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Have you ever seen a bunch of people replying “ratio” to a tweet and not known what it means? We’ll explain what a social media ratio is and why it matters.

What Does “Ratioed” Mean?

On social media, “ratio” refers to the number of replies or comments as compared to likes. A post being referred to as “ratioed” means that it has more replies than likes and is likely divisive, unpopular, or generally controversial.

Not all ratios are created equal. Some ratios may have replies that are about the same number as the likes, which implies that reception is mixed. However, in other cases, replies can outnumber likes by a wide margin, which shows that a post is wildly unpopular.

Spotting a Ratio

To spot a ratio, look for a tweet with significantly more replies than likes or retweets. That means that the tweet and the user have been ratioed, likely because many people disagreed with their take. Other users will also frequently reply to the original tweet with “ratio” or “ratioed” to imply that their opinion is not being taken well. Some people might also say that “the ratio is awful” to discuss the balance of a particular tweet.

Being ratioed also happens concurrently with “brigading,” which means mobilizing a group of people to do something on the internet. Often, fans of a celebrity will comment “ratio” as a call to action for other people to leave negative replies.

A Controversial Measure

Trolls, who create posts that are deliberately meant to anger people, are often ratioed. Their comments are met with widespread dislike, which translates to the ratio.

Ratios are also common in internet fights. We previously explained “stan culture,” which refers to the intense fandom of people over a certain celebrity figure. Stans will often attempt to ratio tweets from supporters of what they perceive to be “opposing” groups of fans.

RELATED: What Is a “Stan,” and Where Does the Name Come From?

Twitter and Ratios

The vast majority of the instances of something being ratioed can be found on the social networking site Twitter. It’s no surprise, seeing as the app is known for being heated and contentious. The presence of companies, celebrities, politicians, and their supporters, plus plenty of talk about controversial and divisive topics, makes ratios a common sight there.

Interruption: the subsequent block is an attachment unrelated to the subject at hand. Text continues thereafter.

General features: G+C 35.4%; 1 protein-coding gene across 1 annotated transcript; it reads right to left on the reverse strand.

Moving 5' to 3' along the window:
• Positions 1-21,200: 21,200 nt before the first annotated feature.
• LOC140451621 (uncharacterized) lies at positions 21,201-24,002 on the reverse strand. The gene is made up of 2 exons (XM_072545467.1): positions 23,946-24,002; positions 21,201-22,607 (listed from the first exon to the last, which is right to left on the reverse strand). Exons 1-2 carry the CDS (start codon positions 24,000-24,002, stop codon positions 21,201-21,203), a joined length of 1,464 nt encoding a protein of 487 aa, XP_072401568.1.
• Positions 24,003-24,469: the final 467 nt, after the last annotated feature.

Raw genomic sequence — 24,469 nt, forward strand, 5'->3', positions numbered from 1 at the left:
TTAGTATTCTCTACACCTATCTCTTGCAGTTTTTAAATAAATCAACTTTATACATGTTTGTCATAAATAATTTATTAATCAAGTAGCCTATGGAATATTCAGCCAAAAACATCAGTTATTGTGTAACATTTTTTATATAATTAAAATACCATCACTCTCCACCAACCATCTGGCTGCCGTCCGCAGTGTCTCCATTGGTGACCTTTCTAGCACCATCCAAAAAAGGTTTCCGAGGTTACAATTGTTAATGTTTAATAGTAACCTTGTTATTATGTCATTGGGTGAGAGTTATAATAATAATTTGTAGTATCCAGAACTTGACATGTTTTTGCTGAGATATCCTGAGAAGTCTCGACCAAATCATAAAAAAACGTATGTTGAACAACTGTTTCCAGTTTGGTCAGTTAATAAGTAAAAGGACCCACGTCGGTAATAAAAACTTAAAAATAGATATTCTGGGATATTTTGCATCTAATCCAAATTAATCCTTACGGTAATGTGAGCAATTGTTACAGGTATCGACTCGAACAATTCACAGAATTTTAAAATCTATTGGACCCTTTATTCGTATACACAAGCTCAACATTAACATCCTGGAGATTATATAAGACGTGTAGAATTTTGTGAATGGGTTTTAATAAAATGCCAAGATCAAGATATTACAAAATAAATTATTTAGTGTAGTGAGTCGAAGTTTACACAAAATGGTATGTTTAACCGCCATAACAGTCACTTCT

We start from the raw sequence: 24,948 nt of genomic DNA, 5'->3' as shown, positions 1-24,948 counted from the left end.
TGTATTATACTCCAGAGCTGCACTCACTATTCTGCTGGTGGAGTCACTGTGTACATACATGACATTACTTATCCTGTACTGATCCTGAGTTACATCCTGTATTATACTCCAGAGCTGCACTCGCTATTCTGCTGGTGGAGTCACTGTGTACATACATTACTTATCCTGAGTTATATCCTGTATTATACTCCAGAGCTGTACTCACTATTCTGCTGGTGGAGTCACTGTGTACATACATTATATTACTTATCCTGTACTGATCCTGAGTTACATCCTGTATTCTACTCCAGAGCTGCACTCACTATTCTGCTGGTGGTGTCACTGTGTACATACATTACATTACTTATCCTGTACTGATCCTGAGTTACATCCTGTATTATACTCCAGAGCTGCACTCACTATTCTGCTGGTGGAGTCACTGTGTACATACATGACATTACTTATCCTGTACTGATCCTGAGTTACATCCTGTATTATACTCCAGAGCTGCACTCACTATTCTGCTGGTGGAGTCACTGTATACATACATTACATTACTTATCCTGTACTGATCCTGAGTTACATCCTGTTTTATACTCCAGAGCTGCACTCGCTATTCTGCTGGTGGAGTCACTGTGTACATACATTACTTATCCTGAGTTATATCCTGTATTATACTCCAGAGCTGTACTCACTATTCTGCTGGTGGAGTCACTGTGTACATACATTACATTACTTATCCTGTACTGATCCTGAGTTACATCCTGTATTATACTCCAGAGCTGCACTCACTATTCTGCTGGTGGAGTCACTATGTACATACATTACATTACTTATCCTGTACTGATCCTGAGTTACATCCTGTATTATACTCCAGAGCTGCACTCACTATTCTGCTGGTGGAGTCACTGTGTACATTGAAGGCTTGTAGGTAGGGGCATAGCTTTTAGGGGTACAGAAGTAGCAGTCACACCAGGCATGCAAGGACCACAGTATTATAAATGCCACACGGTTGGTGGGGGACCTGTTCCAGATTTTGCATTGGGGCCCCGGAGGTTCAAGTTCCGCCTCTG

The term “ratio” was likely coined around 2017, although its exact origin is unknown. However, one of the big reasons it took off was an article from Esquire discussing the importance of “The Ratio” on Twitter. The article discussed the response of United Airlines to a passenger being pulled from one of their flights. Currently, this tweet has over 52,000 replies and just around 6,400 likes.

United Airlines CEO Response
United Airlines Twitter

Since then, ratios have become a part of online culture and are widely understood on Twitter. They became even more prominent in 2020 when celebrity fans known as “stans” adopted the phrase. The first definition on Urban Dictionary was created in September of 2020.

Other Places with Ratios

Ratios exist on basically every social networking site with likes, comments, and a counter that displays the number of likes and comments. This includes other traditional social media apps like Facebook and Instagram as well as content-sharing platforms like TikTok and YouTube. On YouTube, ratios are commonly seen in the comments sections of videos.

Other places, such as Reddit, do not have ratios at all. Because of Reddit’s karma system with upvotes and downvotes, users do not need to comment to voice their displeasure at a particular post. Unpopular posts will get voted to the bottom of the thread or be marked as “controversial,” which is a status where a post has many upvotes and downvotes at the same time.

How to Not Get Ratioed

Being ratioed can be incredibly unnerving, especially when it happens on a large scale. You get thousands of notifications from various people you don’t know, and it can even translate to direct messages toward you.

If you’re not ready to handle that, be sure to think before you tweet. While many people post some divisive opinions on the internet, the most common kinds of tweets that get ratioed are actively malicious or offensive. Avoid actively trying to insult others, and you’re unlikely to get a ratio.

Alternatively, you can set your social media accounts, especially your Twitter account, to private. That works, too.

RELATED: How to Make Your Twitter Account Private





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